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Sample records for chenopodiaceae

  1. Development of SSR markers for the genus Patellifolia (Chenopodiaceae)1

    PubMed Central

    Nachtigall, Marion; Bülow, Lorenz; Schubert, Jörg; Frese, Lothar

    2016-01-01

    Premise of the study: Microsatellite primers were developed to promote studies on the patterns of genetic diversity within Patellifolia patellaris (Chenopodiaceae) and the relationship between the three species of the genus Patellifolia. Methods and Results: The genomic sequence from P. procumbens was screened for simple sequence repeats (SSRs), and 3648 SSRs were identified. A subset of 53 SSR markers was validated, of which 25 proved to be polymorphic in the three species except for the P. webbiana–specific marker JKIPat16. The number of alleles ranged from 85 in P. patellaris, 187 in P. procumbens, and 202 in P. webbiana. Conclusions: The set of 25 new markers will facilitate studies of the relationships between the three Patellifolia species and of the spatial and temporal distribution of genetic diversity within the species. PMID:27610279

  2. Argentine folk medicine: genotoxic effects of Chenopodiaceae family.

    PubMed

    Gadano, A B; Gurni, A A; Carballo, M A

    2006-01-16

    Chenopodium ambrosioides L. and Chenopodium multifidum L. (Chenopodiaceae), common name: Paico, are medicinal plants. They are aromatic shrubs growing in South America. For centuries, they have been used due to its medicinal properties. However, there are few reports in literature about the genotoxic effects of these plants. There for, the aim of these work is the evaluation of genetic damage induced by decoction and infusion of this plants which were assayed in different concentrations (1, 10, 100, 1,000 microL extract/mL culture), by addition of the extract to human lymphocyte cell cultures, negative controls were included. The endpoints evaluated were chromosomal aberrations (CA), sister chromatid exchanges (SCE), cell proliferation kinetics (CPK) and mitotic index (MI). The repeated measure analysis of variance was used for statistic evaluation of the results. The results showed: (a) statistical increase in the percentage of cells with CA and in the frequency of SCE when cultures were exposed to both aromatic plants, (b) a decrease in MI of both Paicos assayed, although no modification in the CPK values was observed, (c) no effect was noticed in the analysis of Chenopodium album L., which was used as negative control of the essential oil. These results suggest a cyto and genotoxic effect of Chenopodium ambrosioides and Chenopodium multifidum aqueous extracts related to the essential oil of the plant (as Chenopodium album did not perform). PMID:16219440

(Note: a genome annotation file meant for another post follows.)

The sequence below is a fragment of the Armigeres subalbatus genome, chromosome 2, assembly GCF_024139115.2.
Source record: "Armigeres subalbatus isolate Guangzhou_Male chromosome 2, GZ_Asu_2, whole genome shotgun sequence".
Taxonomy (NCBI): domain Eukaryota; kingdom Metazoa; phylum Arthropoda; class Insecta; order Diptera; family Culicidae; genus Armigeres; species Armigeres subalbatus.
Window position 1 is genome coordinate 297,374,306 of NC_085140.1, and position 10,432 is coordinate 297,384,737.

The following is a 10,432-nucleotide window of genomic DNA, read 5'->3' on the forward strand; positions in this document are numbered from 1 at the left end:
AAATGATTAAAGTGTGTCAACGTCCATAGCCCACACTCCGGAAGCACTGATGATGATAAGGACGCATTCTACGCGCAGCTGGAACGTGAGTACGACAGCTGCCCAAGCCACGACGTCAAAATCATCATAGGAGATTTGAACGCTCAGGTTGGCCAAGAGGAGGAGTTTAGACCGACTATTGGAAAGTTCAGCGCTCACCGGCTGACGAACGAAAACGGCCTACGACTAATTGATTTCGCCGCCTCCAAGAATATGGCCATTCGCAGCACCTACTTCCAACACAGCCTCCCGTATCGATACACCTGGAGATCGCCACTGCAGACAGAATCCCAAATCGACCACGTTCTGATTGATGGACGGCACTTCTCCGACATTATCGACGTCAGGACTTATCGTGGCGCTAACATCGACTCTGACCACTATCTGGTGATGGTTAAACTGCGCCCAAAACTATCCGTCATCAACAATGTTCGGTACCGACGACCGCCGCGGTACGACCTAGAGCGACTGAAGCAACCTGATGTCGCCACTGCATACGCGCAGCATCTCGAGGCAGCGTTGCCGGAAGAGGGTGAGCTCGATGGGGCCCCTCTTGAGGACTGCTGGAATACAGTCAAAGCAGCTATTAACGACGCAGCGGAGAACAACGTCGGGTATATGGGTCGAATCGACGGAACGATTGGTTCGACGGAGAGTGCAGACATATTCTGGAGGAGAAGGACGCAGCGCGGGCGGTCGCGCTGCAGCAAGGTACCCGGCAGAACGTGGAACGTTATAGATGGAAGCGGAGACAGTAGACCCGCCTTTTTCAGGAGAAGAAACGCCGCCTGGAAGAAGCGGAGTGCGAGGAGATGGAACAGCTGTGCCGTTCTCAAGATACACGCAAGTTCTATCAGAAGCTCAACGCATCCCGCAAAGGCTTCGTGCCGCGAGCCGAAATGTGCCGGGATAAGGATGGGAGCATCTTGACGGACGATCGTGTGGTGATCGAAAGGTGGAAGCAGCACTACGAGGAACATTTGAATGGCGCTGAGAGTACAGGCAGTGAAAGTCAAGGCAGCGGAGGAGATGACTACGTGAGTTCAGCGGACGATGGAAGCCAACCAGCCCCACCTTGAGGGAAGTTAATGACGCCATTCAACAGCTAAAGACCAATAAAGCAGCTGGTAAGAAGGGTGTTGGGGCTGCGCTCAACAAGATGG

3. A new species of Kali (Salsoloideae, Chenopodiaceae) from Sicily, supported by molecular analysis

    Technology Transfer Automated Retrieval System (TEKTRAN)

    Nomenclatural and taxonomical considerations on Kali, a controversial genus recently segregated from the polyphyletic Salsola s. l. (Chenopodiaceae), are provided. Morphologically, Kali groups annual plants with leaves ending in a spine and lacking hypodermis, having also a cortex alternate to longi...

  4. Polyploidy enhances the occupation of heterogeneous environments through hydraulic related trade-offs in Atriplex canescens (Chenopodiaceae)

    Technology Transfer Automated Retrieval System (TEKTRAN)

    Plant hydraulic characteristics were studied in diploid, tetraploid and hexaploid cytotypes of Atriplex canescens (Chenopodiaceae) to investigate the potential physiological mechanism underlying the intraspecific habitat differentiation among plants of different ploidy levels. Populations of A. can...

  5. Studies on betaxanthin profiles of vegetables and fruits from the Chenopodiaceae and Cactaceae.

    PubMed

    Kugler, Florian; Graneis, Stephan; Stintzing, Florian C; Carle, Reinhold

    2007-01-01

    The present study provides an update on the betaxanthin (bx) compositions of red and yellow beetroots, yellow-coloured Swiss chard petioles, and yellow-orange cactus pear. Applying RP-HPLC coupled with positive ion electrospray mass spectrometry and by comparison with UV-vis and mass spectrometric characteristics as well as retention times of semi-synthesized reference compounds, 24 betaxanthins were identified in red and yellow beetroot hypocotyls. Twenty-five and thirteen betaxanthins were present in yellow Swiss chard petioles and the cactus pear cultivar 'Gialla', respectively. Ethanolamine-bx and threonine-bx were found to be novel betaxanthins in Chenopodiaceae representatives, which to the best of our knowledge have not been reported as genuine pigments so far. Furthermore, aspartic acid-bx (miraxanthin II), lysine-bx, and methionine-bx, hitherto found in other families, were identified in the Chenopodiaceae for the first time. Additionally, tyrosine-bx (portulacaxanthin II) and tryptophan-bx have not been earlier reported to occur in the Cactaceae. These findings provide valuable phytochemical information and may be useful for a better understanding of the functional properties of betaxanthins in plants. PMID:17708433